How to clean a stinky fridge
November 1, 2012 4:30 PM   Subscribe

My friends just got power back after Sandy, and their fridge stinks. We've thrown out all the food. What's the best way to clean the fridge?

The food was primarily fruit and veg, with a few prepared dishes like casseroles (no meat). Some of it may have gone bad even before they lost power.
posted by Ash3000 to Home & Garden (17 answers total) 3 users marked this as a favorite
Warm water and vinegar, then turn it off and le it air out.
posted by mhoye at 4:33 PM on November 1, 2012

Response by poster: If we turn it off, how do we deal with the freezer melt? The bottom of the freezer is full of ice.
posted by Ash3000 at 4:36 PM on November 1, 2012

Wipe down all surfaces with baking soda on a clean sponge or cloth. Clean the walls, shelves baskets, and drawers. Go over everything again to remove most of the soda. Leave the remaining soda in the open box in the fridge. Soda will not harm or discolor plastic, and it is edible so not dangerous to have around food.
posted by Cranberry at 4:37 PM on November 1, 2012 [2 favorites]

Ash, re: freezer melt: use a hairdryer (optional) and put buckets under it in the fridge part. The freezer should drain into the fridge. That's how every modern fridge I've seen works.

Make sure the fridge is open to air it out. Next time, they should unplug it and make sure it is open if they know it won't have power for awhile.
posted by OnTheLastCastle at 4:40 PM on November 1, 2012

Seconding the advice Cranberry gave. Pretty much the only way. I have heard the charcoal can help to take the smell out (the kind without any of the weird chemicals on it), but I tried that once and it didn't seem to really do much the soda didn't.
posted by Lutoslawski at 4:43 PM on November 1, 2012

Do not try to chip out the ice! You could do damage. How does the fridge defrost? Can you set it to get rid of the ice in the freezer? That ice probably needs to be removed too because of possible contamination. Ordinarily, the melt runs down into a tray at the bottom of the unit. Once the freezer is defrosted, you might want to pull that tray out and clean it too.

If your machine is not equipped to self-defrost, then use a hair dryer to melt the ice and towels or sponges to mop up the melt. Not fun, but the fridge will be all nice and clean.
posted by Cranberry at 4:47 PM on November 1, 2012

Bowls of boiling water in the freezer and/or fridge to hasten the melting of ice. Lots of towels to mop the water.
posted by SuperSquirrel at 4:53 PM on November 1, 2012

Oh, and turn off the unit while you defrost it.
posted by SuperSquirrel at 4:53 PM on November 1, 2012

Response by poster: How do we access the tray?
posted by Ash3000 at 4:54 PM on November 1, 2012

The website Get Smell Out is great for suggestions about getting smell out of just about anything. They offer six different methods of deodorizing your fridge.
posted by netbros at 5:07 PM on November 1, 2012 [1 favorite]

Response by poster: Thanks, everyone.
posted by Ash3000 at 5:17 PM on November 1, 2012

Vinegar + baking soda. Powerful by themselves, but in tandem, a force that is to be revered.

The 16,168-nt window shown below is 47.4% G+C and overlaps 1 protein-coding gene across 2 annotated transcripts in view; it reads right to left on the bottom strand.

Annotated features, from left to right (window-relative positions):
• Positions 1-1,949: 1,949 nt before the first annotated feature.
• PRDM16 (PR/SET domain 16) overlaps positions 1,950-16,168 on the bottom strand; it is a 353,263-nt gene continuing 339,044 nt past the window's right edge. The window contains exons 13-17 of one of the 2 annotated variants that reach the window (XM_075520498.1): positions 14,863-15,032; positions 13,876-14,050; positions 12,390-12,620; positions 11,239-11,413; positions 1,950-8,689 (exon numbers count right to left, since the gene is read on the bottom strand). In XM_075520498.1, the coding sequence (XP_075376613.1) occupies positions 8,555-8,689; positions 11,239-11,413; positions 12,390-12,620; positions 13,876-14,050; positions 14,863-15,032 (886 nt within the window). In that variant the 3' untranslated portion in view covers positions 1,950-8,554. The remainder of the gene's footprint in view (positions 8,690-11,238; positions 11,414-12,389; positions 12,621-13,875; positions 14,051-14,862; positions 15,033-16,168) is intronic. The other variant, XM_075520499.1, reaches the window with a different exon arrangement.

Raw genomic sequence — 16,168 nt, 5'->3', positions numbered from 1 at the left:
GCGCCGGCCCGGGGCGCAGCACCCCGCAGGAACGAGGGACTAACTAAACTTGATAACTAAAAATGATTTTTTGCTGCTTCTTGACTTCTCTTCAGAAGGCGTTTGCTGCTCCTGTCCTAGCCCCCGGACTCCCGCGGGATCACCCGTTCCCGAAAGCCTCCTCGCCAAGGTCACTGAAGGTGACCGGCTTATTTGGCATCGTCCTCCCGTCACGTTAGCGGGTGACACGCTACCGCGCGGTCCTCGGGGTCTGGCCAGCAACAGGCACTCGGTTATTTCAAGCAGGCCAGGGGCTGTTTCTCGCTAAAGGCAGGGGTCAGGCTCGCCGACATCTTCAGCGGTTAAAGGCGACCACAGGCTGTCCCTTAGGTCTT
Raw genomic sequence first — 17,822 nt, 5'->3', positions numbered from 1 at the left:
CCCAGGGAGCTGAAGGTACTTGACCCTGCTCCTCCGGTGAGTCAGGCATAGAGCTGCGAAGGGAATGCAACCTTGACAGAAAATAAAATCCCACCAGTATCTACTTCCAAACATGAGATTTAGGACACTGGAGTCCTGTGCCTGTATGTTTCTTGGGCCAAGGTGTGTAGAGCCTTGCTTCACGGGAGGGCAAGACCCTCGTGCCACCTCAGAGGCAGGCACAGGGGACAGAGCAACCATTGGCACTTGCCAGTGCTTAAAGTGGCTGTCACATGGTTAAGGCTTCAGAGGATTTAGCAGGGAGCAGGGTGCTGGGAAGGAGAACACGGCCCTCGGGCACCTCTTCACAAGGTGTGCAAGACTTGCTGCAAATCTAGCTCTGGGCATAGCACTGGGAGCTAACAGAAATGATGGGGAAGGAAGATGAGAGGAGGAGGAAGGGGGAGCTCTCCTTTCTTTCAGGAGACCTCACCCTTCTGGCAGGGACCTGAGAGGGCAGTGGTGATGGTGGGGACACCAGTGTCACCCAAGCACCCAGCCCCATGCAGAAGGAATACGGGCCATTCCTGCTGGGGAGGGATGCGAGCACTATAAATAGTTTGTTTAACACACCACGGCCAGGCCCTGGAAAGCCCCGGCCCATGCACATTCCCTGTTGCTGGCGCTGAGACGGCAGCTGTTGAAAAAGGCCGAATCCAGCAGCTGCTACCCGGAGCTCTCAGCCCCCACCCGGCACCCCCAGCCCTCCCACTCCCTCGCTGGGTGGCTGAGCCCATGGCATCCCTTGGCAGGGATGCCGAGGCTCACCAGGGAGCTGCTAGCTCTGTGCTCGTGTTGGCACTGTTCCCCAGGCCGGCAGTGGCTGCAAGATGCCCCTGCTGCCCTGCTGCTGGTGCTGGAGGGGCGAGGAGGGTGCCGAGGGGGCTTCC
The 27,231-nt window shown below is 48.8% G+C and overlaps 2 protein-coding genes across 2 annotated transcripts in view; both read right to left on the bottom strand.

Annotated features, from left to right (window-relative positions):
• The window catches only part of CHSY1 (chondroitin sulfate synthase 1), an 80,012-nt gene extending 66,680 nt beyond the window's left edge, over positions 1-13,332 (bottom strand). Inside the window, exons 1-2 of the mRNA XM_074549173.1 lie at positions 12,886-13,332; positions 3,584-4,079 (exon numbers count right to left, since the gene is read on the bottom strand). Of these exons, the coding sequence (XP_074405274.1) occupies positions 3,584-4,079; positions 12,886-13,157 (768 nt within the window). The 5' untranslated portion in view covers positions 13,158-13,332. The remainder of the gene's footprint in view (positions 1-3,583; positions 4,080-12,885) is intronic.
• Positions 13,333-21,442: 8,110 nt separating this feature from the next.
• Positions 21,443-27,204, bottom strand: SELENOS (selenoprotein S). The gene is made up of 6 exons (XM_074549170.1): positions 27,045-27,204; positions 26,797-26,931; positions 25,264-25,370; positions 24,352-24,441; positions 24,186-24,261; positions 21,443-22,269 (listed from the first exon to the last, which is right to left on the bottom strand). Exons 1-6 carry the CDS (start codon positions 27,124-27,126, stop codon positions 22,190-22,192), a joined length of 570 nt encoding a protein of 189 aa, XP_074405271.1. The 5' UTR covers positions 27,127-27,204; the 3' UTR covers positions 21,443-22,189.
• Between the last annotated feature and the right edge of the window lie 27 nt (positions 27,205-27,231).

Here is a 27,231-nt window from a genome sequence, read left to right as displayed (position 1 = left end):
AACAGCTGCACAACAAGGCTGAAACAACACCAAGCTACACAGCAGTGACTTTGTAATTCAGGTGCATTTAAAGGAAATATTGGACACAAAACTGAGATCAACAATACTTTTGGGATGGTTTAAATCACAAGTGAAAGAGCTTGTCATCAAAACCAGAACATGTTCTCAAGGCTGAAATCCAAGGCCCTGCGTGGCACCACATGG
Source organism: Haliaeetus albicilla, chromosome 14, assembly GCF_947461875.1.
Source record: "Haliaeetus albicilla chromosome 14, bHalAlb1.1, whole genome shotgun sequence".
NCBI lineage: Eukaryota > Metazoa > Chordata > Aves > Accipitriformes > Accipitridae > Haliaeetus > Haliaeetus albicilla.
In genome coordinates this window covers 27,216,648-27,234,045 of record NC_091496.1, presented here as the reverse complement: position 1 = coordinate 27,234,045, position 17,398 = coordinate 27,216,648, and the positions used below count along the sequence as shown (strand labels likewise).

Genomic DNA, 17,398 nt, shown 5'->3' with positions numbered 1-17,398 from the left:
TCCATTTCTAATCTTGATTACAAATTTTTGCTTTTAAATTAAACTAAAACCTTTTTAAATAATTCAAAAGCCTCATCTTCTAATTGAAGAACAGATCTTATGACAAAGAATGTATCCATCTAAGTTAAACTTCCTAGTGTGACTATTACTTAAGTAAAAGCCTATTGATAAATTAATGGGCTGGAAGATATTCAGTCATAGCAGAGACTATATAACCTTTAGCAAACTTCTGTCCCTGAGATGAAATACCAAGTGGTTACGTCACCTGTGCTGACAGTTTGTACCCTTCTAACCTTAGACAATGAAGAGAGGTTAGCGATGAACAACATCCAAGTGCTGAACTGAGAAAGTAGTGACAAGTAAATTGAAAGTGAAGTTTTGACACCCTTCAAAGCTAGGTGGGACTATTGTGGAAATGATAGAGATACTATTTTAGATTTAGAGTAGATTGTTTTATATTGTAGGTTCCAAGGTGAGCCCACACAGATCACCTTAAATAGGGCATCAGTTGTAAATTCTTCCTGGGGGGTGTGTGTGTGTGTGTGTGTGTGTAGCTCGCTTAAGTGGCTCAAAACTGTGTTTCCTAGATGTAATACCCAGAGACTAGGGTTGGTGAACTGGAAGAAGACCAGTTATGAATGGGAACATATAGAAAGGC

posted by oceanjesse at 7:38 PM on November 1, 2012 [2 favorites]

nthing the hairdryer / baking soda / vinegar trick. We just had to have our freezer de-iced by a repairman and he used a handheld steam cleaner, but a hairdryer should also work just fine. Keep towels handy to mop up the water.
posted by evolvinglines at 8:12 PM on November 1, 2012

I once worked with a person who had this happen to them and they had to deal with a whole salmon that had thawed and rotted (YUCK). She told me that after cleaning the fridge out, they spread dry ground coffee on baking sheets and placed them on the fridge shelves and in the freezer. Apparently this worked well to take away the smell.
posted by hurdy gurdy girl at 11:22 PM on November 1, 2012

An amusing anecdote.

My sister lost power for a couple of days and had to throw away the contents of her fridge. Her dog became FRANTIC as she threw away DELICIOUS PEOPLE FOOD!

I just came to say bleach and water for the first pass, baking soda and water, and defrost per manufacturer's instructions.
posted by Ruthless Bunny at 5:33 AM on November 2, 2012

Once you've used the aggressive methods above to clean it, putting fresh coffee grounds in a bowl in the fridge works excellent for removing any lingering odors.
posted by ifjuly at 8:25 AM on November 2, 2012 [1 favorite]

Clean out and wash the interior surfaces with your household disinfectant of choice. You probably won't have a substantial hidden mold problem but if a mustiness smell persists after the fridge has been plugged in a few days then you'll need to kill that mold. Empty the fridge again and the a bowl of ammonia (as strong as you can get) to evaporate inside the fridge. Then let it air out. Best if you can do this outside.

Be careful when melting the ice with the hair dryer. Many of the plastics inside the fridge are low temperature thermo plastics and can deform readily even under the relatively gentle heat of a hair dryer. Also if at all possible plug the hair dryer into a GFCI outlet.

OnTheLastCastle writes " freezer melt: use a hairdryer (optional) and put buckets under it in the fridge part. The freezer should drain into the fridge. That's how every modern fridge I've seen works."

Usually the freezer drains through the fridge and then out to a tray under/behind the cabinet. Usually you'll only get water in the fridge from the freezer if either the drain tube is obstructed or the flow overwhelms the capacity of the drain.
posted by Mitheral at 2:40 PM on November 2, 2012

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